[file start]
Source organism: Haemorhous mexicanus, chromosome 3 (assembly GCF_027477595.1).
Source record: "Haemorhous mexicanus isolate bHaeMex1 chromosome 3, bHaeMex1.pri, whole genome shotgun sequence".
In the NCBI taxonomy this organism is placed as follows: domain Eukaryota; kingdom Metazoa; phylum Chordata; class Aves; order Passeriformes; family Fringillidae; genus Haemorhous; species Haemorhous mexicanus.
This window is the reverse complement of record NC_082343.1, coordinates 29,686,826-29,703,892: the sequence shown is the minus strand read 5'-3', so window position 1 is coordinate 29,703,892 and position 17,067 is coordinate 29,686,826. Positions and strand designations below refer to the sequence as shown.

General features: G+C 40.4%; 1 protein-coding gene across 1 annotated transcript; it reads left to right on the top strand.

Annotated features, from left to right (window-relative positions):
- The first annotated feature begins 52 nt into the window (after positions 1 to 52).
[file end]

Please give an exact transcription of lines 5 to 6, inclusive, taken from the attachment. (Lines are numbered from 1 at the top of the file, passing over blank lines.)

General features: G+C 40.4%; 1 protein-coding gene across 1 annotated transcript; it reads left to right on the top strand.

Annotated features, from left to right (window-relative positions):